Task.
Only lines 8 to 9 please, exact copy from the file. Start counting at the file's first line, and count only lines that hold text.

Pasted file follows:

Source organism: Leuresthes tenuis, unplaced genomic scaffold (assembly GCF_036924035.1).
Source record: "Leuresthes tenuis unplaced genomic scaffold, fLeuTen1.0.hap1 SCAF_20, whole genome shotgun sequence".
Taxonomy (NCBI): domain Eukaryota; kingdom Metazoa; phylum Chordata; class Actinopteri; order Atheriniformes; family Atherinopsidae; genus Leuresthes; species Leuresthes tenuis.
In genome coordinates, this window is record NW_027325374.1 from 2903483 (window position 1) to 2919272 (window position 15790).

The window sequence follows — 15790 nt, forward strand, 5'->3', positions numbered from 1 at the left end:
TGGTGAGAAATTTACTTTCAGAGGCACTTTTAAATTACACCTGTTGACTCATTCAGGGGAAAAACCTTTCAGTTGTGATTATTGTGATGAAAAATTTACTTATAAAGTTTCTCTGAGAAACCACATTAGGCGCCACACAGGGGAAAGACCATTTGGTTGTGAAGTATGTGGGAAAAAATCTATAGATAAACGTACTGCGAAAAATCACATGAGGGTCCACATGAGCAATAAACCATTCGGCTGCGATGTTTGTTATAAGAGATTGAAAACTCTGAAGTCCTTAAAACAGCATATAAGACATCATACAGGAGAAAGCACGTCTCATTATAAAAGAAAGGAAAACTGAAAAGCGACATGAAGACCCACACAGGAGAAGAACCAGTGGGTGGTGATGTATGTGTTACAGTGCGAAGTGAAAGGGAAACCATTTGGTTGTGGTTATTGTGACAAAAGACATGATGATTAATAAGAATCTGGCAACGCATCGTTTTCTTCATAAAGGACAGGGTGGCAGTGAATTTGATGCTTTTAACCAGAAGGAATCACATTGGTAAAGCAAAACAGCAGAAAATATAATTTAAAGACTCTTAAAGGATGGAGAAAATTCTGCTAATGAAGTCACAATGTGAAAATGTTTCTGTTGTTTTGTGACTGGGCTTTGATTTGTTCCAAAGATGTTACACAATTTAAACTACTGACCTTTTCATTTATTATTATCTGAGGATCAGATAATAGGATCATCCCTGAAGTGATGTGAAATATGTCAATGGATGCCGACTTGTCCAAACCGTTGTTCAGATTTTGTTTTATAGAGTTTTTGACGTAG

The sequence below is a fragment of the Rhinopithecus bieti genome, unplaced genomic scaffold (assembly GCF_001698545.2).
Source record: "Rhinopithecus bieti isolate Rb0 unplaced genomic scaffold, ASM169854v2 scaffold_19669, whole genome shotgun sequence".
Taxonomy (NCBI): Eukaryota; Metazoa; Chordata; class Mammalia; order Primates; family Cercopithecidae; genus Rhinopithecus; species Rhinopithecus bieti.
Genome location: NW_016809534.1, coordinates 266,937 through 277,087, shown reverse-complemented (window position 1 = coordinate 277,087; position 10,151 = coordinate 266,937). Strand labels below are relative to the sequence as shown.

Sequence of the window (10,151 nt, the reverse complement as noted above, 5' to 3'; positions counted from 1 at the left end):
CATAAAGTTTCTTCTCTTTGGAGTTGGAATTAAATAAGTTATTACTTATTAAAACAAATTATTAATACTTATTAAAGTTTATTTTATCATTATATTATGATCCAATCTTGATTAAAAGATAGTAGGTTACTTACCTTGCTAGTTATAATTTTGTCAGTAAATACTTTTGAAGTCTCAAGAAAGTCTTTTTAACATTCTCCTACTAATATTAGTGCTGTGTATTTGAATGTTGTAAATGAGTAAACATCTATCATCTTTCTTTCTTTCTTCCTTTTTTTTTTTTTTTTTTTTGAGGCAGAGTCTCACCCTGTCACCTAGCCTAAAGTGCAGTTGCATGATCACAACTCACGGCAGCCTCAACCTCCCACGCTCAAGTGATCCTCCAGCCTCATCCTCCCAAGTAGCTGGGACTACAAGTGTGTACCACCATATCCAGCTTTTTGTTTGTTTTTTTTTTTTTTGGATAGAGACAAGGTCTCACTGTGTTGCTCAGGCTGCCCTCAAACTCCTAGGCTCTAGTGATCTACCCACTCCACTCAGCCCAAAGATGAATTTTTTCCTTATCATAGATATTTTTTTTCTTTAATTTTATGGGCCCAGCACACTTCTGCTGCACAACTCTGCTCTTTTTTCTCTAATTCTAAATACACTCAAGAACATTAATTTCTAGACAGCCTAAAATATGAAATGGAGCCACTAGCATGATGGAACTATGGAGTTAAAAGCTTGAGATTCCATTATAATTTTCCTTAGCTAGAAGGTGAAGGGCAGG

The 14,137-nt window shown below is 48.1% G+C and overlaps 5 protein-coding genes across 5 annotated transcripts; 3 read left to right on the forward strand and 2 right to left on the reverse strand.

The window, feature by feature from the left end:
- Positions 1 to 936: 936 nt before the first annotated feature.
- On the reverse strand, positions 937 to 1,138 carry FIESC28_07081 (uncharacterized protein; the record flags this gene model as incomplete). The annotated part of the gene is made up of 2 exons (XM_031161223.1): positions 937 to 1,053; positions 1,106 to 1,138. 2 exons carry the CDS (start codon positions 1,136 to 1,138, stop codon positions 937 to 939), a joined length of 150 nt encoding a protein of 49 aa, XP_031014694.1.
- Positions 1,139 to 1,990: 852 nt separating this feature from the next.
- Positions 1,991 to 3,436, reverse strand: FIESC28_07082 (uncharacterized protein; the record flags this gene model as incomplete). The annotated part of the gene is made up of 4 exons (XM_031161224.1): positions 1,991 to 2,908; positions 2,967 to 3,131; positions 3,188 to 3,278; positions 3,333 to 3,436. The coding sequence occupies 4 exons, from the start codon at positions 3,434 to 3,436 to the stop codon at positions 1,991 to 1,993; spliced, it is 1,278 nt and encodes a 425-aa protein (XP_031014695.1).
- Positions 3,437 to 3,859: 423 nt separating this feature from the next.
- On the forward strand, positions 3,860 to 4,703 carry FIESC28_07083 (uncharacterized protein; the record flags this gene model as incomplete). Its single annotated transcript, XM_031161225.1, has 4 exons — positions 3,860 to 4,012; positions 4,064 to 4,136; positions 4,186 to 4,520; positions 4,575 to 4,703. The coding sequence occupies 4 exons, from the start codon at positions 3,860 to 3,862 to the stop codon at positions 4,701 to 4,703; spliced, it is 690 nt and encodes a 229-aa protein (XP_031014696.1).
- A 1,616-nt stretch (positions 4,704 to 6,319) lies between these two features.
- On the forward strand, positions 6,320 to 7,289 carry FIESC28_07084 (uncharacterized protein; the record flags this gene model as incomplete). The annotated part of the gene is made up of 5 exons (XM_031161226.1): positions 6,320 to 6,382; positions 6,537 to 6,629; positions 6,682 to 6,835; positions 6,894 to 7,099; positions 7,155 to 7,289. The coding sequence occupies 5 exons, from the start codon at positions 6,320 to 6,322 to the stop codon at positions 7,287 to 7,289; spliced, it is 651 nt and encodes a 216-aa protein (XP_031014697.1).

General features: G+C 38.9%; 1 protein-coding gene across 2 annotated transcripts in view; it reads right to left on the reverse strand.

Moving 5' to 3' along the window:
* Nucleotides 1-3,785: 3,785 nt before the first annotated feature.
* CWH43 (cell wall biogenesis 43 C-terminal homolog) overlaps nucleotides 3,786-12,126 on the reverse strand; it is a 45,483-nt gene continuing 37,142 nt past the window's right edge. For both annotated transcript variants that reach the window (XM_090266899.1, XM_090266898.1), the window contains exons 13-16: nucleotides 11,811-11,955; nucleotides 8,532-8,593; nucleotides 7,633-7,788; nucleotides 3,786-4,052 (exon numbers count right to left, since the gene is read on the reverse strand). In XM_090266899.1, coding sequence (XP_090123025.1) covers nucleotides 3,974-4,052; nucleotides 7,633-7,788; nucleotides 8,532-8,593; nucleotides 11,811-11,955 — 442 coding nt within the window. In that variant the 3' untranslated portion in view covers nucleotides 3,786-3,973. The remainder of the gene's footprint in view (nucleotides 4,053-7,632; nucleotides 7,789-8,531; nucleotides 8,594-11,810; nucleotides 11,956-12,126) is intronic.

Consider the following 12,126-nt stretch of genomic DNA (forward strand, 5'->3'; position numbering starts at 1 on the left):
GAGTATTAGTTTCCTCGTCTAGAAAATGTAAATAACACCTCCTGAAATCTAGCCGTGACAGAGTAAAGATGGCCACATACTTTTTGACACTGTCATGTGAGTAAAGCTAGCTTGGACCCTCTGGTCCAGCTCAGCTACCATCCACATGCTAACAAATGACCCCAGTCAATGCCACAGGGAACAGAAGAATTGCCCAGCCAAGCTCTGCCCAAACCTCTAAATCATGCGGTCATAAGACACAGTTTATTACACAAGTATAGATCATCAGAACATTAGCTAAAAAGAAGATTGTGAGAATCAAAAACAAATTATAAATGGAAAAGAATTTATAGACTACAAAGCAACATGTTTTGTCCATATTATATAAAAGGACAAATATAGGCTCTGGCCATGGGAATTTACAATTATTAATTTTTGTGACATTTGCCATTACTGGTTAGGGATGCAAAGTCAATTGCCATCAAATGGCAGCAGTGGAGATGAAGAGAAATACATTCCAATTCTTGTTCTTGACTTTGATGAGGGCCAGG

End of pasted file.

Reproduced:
Source record: "Rhinopithecus bieti isolate Rb0 unplaced genomic scaffold, ASM169854v2 scaffold_19669, whole genome shotgun sequence".
Taxonomy (NCBI): Eukaryota; Metazoa; Chordata; class Mammalia; order Primates; family Cercopithecidae; genus Rhinopithecus; species Rhinopithecus bieti.